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How to Reinforce a People-first Culture at Work By Prioritizing Inclusive Language

Diversity, Equity, and Inclusion (DEI) is undergoing a sea change, especially when it comes to language. Gravity Research and Fortune report that terms like “DEI,” “diversity,” and “inclusion” in Fortune 100 companies decreased by 22%, with more neutral terms like “belonging” increasing by 59%. Additionally, the use of the term “diversity officer” fell by 49% year-over-year.


The DEI language pendulum creates a whole host of cultural challenges. Employees, especially younger ones, are using language like “oppression” and openly naming their many identities while at the same time leaders — often facing pressure from funders, shareholders, or even state attorneys general — avoid using phrases as generic as “diverse representation.”


Employees who hold specific religious or political beliefs cite some DEI terms as offensive or exclusive to them in their beliefs, which raises the question of who inclusive language is meant to serve. As our organizations continue promoting “bringing your whole self to work” and “authenticity” as values, employees across the board are feeling confused, suspicious, and disillusioned.


How, then, can leaders navigate this fraught environment to build and reinforce a positive environment at work?


The answer is not to stop talking, but to get practical. Words do matter; without them, most of us cannot do our jobs at all. Leaders can reinforce a people-first culture at work by first setting specific expectations and guidelines with their teams on the dos and don’ts, and then, make sure those expectations are followed. In my experience working with hundreds of organizations across all industries and sizes, there are four guidelines that tend to work almost anywhere.


  • People-First Language: As much as possible, avoid defining people by a specific identity first. For example, you would say “Alida is a person with a disability” rather than “a disabled person.” People-first language literally means starting with someone’s identity as a person first, making them the true subject of the sentence, rather than a specific identity identifier such as a disability.

  • Avoid Assumptions: If you are talking about a group of people, the tendency to assume comes naturally. This, however, ends up signaling who is in the “in group” and who in the “out group.” Instead of making a blanket statement like, “I know Latinos are family-oriented,” ask the person you work with about their family, allowing them to provide their personal perspective. Always offer them an opportunity to pass on answering if they prefer.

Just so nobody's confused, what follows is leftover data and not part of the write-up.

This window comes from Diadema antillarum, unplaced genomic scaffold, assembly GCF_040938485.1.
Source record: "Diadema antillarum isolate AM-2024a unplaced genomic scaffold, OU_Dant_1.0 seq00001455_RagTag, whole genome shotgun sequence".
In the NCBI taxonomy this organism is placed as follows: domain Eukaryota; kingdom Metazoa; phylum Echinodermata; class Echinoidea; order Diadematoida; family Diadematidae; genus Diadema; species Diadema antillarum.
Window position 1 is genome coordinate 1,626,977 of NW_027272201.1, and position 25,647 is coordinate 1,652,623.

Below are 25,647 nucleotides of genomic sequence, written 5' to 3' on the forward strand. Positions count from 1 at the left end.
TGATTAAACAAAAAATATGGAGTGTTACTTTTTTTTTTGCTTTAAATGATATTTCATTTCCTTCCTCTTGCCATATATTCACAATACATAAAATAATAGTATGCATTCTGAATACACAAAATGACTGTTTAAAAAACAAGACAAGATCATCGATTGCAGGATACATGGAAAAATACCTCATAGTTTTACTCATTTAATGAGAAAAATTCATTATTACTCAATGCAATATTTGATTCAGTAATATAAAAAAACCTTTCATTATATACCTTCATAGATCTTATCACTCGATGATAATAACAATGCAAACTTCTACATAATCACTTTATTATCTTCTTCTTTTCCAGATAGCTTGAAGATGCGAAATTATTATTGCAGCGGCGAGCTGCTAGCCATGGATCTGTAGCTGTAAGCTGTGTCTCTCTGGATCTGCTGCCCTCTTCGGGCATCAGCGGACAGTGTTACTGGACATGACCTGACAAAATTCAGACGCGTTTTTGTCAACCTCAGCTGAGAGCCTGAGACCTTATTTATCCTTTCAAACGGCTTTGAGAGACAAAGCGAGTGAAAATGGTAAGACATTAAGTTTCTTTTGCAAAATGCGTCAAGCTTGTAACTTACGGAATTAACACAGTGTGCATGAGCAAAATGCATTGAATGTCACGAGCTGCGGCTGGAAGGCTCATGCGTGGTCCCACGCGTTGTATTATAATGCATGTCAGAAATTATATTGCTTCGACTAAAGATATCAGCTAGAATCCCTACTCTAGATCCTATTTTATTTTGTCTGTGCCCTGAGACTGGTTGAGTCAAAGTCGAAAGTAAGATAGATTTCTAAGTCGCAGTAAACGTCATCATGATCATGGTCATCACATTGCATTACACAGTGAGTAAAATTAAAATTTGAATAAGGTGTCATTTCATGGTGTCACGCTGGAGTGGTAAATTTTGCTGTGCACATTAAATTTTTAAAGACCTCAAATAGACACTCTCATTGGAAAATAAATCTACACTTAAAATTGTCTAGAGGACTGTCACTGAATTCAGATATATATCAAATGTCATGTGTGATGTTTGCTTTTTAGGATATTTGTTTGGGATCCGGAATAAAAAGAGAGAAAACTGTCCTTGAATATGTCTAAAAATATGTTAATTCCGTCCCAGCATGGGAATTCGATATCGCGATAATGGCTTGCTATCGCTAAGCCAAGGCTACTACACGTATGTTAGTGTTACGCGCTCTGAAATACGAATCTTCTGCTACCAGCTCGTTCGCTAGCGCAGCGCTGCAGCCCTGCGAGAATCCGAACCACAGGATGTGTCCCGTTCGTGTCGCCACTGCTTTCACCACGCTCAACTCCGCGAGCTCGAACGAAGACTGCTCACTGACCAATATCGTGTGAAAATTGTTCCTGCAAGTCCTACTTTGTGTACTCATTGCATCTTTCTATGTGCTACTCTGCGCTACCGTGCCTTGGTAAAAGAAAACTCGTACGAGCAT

• Self-Identification: Let people identify themselves how they choose. Make it clear that employees are to honor these self-identification labels among their colleagues, but do not have to adopt them as their own. Make all self-identification optional.

  • Cultural Awareness: Idioms are the bane of nearly every DEI practitioner's existence. They are often offensive or rooted in cultural stereotypes that negatively characterize whole groups of people. Even when they aren’t overtly appropriating a specific culture, they can prove difficult for people who are not native English speakers. As much as possible, avoid idioms in favor of more descriptive, factual terms. You are not someone’s “guru,” but their guide. We will not “huddle up,” but rather “have a meeting.”


Ultimately, there is no perfect glossary or formula for inclusive language, but by thinking about what matters most to the employees you work with and honoring their human dignity, you can promote a healthy culture that supports many different types of people.


Alida Miranda-Wolff is a diversity, equity, inclusion, and belonging (DEIB) practitioner committed to teaching love and cultivating belonging. She is an Amazon-bestselling author of two books with HarperCollins Leadership, Cultures of Belonging: Building Inclusive Organizations That Last (February 2022) and The First-Time Manager: Diversity, Equity, and Inclusion (May 2024). She is the founder and CEO of Ethos, a full-service DEIB and employee advocacy firm, which serves hundreds of clients across the world. She hosts Care Work with Alida Miranda-Wolff, a podcast about what it means to offer care for a living.



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